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Cost-push and Demand-pull Inflation

Cost-push and Demand-pull Inflation

Cost-push Inflation

Aggregate supply is the total amount of goods and services produced by an economy at a given price level. Cost-push inflation is attributed to a reduction in the aggregate supply caused by a rise in the cost of production (most often due to an increase in the cost of factors of production). In other words, an increase in production costs leads to a rise in price levels of goods and services.

Workers may agitate for higher wages due to high cost of living. Since labor is a factor of production, and the company has to allocate more resources for the production of one unit of goods and/or service, the extra cost incurred by the company will be passed on to the consumers in the form of an increase in prices.

Raw materials can also cause an increase in the prices of commodities. For example, companies that import their raw materials may tag high prices on their products due to the depreciation of the country’s currency value or a rise in oil prices. Logically, if the prices of raw materials increase, the extra cost has to be absorbed by the consumers.

Demand-pull Inflation

Demand-pull inflation occurs when there is an increase in aggregate demand. In demand-pull inflation, there exists an excess demand for limited goods and services. All the sectors of the economy scramble for the few units of goods and/or services that are available. Therefore, “too much money chasing too few goods” induces inflation.

The growth of foreign countries can also increase demand-pull inflation. For example, if the standard of living in a foreign country, say China, is rapidly increasing, there will be more demand for imported goods. The countries that export their goods to China, in such an instance, will have less of these goods circulating in their economies. This will consequently limit the number of goods and services at the disposal of their populations.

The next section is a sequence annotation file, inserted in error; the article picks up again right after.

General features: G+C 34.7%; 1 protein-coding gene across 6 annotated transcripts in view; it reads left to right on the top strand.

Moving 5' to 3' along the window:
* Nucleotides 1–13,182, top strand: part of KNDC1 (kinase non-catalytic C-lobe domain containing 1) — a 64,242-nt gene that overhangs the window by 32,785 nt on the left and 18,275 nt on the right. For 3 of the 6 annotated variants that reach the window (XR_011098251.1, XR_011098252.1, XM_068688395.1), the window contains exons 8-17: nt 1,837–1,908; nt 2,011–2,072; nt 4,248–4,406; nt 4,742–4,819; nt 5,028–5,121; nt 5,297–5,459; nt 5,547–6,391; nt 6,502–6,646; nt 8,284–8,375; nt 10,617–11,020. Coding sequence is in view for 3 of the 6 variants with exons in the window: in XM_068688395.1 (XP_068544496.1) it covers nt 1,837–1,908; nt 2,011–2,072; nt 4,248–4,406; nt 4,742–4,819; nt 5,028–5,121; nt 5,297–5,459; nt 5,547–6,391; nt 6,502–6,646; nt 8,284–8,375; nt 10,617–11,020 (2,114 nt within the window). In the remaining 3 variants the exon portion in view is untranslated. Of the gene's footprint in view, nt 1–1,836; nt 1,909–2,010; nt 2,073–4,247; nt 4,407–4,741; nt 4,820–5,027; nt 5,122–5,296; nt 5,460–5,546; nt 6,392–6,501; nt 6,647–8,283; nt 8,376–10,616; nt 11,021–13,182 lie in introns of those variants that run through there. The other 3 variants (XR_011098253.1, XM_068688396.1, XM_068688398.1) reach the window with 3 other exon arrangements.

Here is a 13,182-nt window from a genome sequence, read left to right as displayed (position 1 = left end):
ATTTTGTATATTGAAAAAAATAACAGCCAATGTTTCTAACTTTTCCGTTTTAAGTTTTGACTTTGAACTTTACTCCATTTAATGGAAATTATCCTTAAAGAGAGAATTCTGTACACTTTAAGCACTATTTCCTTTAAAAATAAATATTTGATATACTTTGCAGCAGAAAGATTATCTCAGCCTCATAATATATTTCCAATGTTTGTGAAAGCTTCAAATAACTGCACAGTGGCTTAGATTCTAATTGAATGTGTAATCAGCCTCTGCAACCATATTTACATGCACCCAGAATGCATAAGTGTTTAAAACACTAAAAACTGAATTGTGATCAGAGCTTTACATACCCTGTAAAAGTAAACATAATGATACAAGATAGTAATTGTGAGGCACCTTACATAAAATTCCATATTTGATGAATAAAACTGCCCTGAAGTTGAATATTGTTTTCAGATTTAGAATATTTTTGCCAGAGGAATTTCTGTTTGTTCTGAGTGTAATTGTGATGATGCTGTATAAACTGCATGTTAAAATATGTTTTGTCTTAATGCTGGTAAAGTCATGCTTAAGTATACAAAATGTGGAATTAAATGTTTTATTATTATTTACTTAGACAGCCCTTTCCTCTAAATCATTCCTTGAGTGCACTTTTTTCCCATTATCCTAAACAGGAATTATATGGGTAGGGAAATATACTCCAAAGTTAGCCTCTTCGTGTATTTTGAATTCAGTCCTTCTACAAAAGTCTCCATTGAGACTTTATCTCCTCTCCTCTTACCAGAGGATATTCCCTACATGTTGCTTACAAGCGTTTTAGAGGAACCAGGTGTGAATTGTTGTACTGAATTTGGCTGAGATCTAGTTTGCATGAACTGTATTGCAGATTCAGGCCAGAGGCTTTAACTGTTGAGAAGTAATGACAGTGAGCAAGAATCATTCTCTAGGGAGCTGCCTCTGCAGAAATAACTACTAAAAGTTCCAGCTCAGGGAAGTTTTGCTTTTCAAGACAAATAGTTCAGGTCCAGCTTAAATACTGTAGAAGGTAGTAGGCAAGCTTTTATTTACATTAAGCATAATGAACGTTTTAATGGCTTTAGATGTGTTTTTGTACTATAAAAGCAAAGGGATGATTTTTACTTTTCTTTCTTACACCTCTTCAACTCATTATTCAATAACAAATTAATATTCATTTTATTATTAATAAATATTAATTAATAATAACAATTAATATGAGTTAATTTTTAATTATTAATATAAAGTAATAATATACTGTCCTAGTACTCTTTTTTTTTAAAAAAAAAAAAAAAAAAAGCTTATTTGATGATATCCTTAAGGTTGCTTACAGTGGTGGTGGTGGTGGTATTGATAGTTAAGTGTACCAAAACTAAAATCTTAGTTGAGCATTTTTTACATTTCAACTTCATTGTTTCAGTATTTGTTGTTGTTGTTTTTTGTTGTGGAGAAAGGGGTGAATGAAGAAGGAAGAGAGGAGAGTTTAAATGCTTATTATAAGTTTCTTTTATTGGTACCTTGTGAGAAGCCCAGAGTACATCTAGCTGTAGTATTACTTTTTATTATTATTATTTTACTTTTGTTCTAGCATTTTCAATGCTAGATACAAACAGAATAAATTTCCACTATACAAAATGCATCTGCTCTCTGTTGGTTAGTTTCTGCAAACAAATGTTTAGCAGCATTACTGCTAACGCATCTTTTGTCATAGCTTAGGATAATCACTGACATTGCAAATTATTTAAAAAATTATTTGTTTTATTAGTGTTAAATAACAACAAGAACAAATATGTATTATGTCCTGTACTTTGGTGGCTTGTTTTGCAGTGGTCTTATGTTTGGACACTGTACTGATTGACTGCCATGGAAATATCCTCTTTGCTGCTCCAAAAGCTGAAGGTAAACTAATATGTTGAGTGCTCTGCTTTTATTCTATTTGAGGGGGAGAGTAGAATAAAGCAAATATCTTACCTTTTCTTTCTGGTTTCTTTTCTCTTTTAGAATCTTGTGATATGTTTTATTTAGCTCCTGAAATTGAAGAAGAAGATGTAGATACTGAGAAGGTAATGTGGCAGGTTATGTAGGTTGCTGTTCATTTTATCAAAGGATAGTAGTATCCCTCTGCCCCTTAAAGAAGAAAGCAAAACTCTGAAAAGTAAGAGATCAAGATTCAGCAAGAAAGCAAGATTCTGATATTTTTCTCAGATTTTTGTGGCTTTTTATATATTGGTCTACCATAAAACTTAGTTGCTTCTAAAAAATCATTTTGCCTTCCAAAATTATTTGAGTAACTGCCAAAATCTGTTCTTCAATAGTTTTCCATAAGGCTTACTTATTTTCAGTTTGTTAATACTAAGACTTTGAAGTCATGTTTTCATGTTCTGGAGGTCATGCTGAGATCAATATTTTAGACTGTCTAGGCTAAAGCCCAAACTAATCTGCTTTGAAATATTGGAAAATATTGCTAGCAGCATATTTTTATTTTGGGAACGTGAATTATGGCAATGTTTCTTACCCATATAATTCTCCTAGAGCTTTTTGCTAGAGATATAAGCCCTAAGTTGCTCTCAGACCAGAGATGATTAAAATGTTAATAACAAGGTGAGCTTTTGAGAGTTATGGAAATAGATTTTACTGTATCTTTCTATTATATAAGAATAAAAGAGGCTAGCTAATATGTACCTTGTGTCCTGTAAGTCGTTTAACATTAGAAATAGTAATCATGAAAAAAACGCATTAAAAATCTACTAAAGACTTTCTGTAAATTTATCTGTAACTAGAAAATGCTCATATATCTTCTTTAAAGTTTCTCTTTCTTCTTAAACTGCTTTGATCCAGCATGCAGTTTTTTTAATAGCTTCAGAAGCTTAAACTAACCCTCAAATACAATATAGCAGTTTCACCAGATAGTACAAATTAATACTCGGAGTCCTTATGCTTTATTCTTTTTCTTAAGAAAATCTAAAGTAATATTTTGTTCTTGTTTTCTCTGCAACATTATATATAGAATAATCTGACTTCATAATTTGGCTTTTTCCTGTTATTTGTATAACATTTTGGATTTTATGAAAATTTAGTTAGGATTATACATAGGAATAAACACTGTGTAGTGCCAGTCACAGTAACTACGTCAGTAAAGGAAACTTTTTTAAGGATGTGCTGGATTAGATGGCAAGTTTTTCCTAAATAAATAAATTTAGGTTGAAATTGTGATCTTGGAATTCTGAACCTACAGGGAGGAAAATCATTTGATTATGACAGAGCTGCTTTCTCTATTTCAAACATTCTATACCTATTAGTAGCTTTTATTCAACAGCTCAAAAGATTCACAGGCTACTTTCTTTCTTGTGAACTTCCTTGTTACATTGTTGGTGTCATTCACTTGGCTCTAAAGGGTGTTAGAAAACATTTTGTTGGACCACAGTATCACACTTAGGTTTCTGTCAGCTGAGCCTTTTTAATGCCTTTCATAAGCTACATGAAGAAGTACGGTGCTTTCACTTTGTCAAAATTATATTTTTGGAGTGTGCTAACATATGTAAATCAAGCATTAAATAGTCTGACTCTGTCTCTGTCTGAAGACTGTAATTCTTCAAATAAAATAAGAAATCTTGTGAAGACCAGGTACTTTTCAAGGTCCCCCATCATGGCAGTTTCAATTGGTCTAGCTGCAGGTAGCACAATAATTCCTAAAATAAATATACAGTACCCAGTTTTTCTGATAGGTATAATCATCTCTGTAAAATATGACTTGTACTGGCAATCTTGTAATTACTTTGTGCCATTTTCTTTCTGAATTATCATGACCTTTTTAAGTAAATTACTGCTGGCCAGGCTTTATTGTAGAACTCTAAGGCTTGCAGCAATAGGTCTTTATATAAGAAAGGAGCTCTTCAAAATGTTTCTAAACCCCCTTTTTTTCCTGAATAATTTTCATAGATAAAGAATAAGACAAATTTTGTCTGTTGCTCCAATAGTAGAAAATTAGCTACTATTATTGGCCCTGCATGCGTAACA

When the government reduces taxation rates, individuals remain with more disposable income. Consumer spending, therefore, increases, and aggregate demand also increases, leading to demand-pull inflation.

Question

Cost-push inflation is most likely to take place if unemployment rates are:

  1. low.
  2. high.
  3. at extremes, both high and low.

Solution

The correct answer is A.

When unemployment rates are low, labor costs are high. Since labor is a factor of production, and a company has to allocate more resources for the production of one unit of goods and/or service, then the extra cost incurred by the company will be passed on to the consumers in the form of an increase in prices.

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